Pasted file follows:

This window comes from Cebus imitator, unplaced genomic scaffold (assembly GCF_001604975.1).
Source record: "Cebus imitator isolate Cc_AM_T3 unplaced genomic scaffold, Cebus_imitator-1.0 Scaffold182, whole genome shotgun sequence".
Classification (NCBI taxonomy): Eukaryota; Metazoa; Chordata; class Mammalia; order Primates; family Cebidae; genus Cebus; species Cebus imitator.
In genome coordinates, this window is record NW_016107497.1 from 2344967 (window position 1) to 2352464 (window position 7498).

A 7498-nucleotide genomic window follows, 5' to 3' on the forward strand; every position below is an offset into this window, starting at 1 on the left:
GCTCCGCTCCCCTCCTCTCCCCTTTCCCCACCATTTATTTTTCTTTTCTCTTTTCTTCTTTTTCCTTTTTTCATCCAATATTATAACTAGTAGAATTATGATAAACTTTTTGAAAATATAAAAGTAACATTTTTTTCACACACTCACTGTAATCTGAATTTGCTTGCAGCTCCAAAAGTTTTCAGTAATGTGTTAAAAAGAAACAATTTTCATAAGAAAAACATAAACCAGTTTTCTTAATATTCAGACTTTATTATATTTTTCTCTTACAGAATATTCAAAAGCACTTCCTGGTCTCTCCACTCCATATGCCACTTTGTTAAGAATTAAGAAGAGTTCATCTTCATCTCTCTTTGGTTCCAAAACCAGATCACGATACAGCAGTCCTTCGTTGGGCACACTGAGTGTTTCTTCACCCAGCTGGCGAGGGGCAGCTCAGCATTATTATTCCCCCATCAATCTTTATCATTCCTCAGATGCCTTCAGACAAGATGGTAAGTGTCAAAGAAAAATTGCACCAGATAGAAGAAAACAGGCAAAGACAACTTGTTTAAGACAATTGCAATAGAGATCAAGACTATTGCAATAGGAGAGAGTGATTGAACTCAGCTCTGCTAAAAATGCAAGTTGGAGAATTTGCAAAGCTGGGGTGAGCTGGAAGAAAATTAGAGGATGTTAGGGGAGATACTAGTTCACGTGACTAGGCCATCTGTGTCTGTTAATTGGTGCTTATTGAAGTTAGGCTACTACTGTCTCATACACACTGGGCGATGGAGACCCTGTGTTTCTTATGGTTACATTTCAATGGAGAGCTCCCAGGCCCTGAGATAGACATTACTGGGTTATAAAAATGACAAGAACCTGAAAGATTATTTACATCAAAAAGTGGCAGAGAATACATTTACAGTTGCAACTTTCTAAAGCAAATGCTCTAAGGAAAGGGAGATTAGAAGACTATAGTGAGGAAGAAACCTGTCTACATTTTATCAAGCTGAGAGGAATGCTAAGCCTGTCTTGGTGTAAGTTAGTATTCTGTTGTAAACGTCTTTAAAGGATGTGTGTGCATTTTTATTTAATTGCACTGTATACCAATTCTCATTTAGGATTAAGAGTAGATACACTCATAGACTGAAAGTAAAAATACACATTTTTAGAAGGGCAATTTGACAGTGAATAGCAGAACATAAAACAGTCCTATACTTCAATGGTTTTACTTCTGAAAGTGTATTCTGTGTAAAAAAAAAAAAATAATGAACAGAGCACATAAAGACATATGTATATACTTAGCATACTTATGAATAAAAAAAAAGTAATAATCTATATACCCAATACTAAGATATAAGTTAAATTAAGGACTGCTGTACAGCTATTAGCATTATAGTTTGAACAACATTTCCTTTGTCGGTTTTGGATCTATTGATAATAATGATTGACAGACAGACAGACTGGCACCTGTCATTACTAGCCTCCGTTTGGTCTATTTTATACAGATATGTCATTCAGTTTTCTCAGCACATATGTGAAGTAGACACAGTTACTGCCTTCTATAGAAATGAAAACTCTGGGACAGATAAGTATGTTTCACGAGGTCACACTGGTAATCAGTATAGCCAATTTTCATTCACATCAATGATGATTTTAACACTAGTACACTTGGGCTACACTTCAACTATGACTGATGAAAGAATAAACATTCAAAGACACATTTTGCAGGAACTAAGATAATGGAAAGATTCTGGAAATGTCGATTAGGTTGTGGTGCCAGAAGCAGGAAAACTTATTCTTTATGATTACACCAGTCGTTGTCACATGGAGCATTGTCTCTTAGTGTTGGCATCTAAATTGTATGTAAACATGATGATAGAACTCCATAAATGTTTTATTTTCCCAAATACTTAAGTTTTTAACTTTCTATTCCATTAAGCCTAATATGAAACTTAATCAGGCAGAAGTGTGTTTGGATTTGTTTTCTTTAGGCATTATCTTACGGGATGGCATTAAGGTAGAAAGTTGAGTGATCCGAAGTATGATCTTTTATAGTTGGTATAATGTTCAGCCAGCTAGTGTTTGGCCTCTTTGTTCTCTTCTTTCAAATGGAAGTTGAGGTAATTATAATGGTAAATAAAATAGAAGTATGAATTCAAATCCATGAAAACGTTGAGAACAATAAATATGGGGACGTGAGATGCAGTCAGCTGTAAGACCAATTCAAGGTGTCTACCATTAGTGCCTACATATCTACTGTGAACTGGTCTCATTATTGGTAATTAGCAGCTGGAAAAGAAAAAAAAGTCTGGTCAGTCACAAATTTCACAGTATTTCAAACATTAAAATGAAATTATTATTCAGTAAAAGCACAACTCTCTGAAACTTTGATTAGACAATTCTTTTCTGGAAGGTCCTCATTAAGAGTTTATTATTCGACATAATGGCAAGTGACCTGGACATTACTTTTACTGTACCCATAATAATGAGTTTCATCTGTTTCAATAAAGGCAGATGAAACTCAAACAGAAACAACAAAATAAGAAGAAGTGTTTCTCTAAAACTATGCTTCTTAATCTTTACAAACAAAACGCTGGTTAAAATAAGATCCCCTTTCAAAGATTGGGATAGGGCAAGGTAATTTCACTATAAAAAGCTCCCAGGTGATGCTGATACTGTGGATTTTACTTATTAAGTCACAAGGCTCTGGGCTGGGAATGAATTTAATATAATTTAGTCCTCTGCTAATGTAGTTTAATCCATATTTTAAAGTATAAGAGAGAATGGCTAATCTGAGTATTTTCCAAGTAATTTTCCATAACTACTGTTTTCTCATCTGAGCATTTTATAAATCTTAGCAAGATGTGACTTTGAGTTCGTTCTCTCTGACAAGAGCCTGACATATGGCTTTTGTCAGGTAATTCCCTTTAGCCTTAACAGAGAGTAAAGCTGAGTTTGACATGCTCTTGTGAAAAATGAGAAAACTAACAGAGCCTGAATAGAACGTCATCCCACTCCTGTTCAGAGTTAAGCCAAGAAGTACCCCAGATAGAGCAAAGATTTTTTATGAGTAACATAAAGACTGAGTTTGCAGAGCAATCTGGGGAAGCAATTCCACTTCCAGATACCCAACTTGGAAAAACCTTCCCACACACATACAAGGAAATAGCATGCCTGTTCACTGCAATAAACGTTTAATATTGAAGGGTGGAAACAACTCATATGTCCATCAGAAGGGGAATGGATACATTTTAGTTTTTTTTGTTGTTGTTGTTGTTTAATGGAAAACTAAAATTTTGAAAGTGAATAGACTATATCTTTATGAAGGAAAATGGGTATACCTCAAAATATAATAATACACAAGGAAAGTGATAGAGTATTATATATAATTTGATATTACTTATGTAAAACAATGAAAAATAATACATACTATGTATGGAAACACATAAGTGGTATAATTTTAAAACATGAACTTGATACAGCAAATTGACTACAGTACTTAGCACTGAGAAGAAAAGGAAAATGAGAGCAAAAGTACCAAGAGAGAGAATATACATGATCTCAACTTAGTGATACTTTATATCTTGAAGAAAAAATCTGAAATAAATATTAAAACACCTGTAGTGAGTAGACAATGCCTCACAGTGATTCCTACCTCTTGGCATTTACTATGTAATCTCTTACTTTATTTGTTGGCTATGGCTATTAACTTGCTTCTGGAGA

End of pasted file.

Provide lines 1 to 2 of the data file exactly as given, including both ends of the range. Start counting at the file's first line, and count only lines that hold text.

This window comes from Cebus imitator, unplaced genomic scaffold (assembly GCF_001604975.1).
Source record: "Cebus imitator isolate Cc_AM_T3 unplaced genomic scaffold, Cebus_imitator-1.0 Scaffold182, whole genome shotgun sequence".